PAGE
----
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Covid: Can the French be convinced to get vaccinated?

As polls show increasing resistance to Covid vaccination among people in France, researchers believe it is possible to change minds

A new study from Ifop shows the amount of people in France who now say they will not get a Covid-vaccination has risen to 61%.

Poll results from the end of October put this figure at 46%, which then rose to 59%, according to a second poll from the end of November.

The latest results were released on December 3, commissioned by news sources CNEWS and Sud Radio. Out of the 61% that were against vaccination, 28% said they would “definitely” not get vaccinated, and 33% said they would “probably” not get the vaccine. 

Read more: Covid anti-vax sentiment rises above 50% in France 

Researcher believes most will get vaccine

Despite what seems to be rising rejection, Coralie Chevallier, a researcher in cognitive science at public research centre Inserm, believes that more people will have the Covid vaccine than the polls indicate.

She told newspaper Le Figaro that part of the problem is the way that figures are being interpreted. “We speak a lot about anti-vaxxers but, in reality, there are not many of them. The vast majority will accept vaccination, even if they have initial worries.”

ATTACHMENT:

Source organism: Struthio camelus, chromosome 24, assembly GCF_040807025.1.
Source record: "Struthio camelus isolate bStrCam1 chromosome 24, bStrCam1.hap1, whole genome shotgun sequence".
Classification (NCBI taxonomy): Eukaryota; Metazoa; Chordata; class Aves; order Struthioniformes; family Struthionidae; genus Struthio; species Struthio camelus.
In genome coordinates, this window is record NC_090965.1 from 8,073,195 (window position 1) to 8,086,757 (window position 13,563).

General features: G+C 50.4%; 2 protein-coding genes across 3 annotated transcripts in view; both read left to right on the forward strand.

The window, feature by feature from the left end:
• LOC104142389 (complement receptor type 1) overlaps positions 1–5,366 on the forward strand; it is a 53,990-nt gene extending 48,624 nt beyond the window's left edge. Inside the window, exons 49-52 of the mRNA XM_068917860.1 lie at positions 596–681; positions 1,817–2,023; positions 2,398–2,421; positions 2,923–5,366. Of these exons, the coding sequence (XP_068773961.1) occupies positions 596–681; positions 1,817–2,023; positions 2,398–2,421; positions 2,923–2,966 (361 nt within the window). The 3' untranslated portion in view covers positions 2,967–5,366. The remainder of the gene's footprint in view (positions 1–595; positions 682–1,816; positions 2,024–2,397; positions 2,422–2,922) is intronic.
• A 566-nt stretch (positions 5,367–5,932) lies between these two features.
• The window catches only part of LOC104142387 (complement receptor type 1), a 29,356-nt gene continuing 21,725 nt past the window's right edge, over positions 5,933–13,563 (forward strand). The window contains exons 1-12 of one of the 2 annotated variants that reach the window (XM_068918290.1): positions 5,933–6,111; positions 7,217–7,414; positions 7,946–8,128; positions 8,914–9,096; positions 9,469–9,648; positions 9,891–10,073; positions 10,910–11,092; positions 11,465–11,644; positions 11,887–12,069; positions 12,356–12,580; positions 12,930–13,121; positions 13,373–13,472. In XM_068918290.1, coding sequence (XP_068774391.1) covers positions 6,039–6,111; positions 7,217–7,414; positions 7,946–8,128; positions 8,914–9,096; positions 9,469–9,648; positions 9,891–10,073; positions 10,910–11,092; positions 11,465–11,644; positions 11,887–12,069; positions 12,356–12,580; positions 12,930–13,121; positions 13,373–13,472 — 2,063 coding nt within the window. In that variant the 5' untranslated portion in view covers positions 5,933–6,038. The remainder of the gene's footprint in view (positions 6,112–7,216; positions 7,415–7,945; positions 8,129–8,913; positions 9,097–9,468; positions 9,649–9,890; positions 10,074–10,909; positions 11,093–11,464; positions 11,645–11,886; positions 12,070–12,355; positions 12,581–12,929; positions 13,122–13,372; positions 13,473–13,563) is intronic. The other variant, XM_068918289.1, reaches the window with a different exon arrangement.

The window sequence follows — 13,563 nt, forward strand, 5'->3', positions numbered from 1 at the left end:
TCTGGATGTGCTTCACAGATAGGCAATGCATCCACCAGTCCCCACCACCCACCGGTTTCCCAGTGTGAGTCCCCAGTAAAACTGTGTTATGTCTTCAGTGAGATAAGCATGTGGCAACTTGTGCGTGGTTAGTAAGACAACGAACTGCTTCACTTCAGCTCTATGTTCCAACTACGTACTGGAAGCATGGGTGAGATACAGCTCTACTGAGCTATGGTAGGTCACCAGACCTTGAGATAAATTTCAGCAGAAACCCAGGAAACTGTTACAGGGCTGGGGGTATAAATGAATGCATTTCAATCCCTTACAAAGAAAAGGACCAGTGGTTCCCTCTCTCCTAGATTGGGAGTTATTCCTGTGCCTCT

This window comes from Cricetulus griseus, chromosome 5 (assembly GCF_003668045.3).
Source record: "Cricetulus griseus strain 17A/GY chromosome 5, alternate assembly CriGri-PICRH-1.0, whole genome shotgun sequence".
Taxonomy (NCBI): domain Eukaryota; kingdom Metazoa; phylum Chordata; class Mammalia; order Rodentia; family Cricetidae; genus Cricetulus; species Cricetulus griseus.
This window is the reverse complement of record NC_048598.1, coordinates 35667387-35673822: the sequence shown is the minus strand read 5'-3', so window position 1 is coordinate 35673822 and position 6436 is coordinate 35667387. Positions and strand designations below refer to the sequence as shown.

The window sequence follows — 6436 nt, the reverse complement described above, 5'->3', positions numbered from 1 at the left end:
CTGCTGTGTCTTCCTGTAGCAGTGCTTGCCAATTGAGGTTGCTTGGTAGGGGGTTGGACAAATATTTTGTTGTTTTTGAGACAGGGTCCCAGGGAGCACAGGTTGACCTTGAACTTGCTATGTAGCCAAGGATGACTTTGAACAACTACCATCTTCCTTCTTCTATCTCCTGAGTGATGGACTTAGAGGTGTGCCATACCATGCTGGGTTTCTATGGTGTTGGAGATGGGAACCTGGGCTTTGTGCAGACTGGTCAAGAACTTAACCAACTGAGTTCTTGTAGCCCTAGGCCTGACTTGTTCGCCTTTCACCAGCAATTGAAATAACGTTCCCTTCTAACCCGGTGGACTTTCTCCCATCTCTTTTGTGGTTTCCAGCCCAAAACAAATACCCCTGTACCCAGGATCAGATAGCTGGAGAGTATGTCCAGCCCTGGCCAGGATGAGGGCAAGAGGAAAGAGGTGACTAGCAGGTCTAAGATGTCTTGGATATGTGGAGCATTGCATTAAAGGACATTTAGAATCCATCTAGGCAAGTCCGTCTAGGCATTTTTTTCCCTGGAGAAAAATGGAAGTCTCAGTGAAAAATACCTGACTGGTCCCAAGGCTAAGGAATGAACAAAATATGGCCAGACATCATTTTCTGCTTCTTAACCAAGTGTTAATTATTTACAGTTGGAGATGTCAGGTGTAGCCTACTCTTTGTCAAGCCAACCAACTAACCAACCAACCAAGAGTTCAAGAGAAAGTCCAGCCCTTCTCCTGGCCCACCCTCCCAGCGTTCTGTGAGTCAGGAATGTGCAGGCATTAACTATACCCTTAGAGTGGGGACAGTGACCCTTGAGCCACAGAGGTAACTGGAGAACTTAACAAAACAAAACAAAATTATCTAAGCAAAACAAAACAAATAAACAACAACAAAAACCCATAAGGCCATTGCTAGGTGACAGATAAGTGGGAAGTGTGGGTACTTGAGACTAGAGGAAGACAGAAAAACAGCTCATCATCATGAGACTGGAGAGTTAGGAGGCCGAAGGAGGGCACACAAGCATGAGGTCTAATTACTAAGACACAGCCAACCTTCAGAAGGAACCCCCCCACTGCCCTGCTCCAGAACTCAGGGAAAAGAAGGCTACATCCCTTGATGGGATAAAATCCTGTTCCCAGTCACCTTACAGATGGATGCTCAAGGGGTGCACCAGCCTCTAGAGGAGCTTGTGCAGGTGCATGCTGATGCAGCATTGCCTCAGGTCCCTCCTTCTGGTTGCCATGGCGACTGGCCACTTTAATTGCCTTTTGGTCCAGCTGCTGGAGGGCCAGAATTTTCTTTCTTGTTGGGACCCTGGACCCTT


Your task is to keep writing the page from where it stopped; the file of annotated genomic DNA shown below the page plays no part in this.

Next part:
Ms Chevallier estimated that anti-vaxxers make up just 2% of the population. She said counting people who wanted to wait before being vaccinated, 75% of people in France were actually in favour of the vaccine.

In addition, she said positive messaging could encourage more confidence in the vaccination process. This could include measures such as giving a louder voice to people who are pro-vaccine, or showing photos of older people who have been vaccinated smiling. “That is also a reality,” Ms Chevallier said. 


Logistics, transparency and encouraging altruism

The main motivation among those who want to get vaccinated is “altruism, in terms of protecting the health system but also regarding the dangers of the virus, and the regret each of us will feel if we fall sick or contaminate others”, Ms Chevallier added. 

Group mentality also plays a role, meaning that asking people who have been vaccinated to wear ribbons or badges could encourage others to follow in their footsteps. 

Transparency and logistics are also significant to the success of the vaccine. Ms Chevalier said that implementing automated vaccine appointments or an SMS booking system could help remove obstacles that prevent people getting vaccinated, as could more clarity from authorities.

She said: “We need to explain what we know and what we do not know about the benefits and secondary effects of each vaccine and also the risks, known and unknown, of the illness. Then everyone can make a choice based on their own evaluation of the risks and benefits.”

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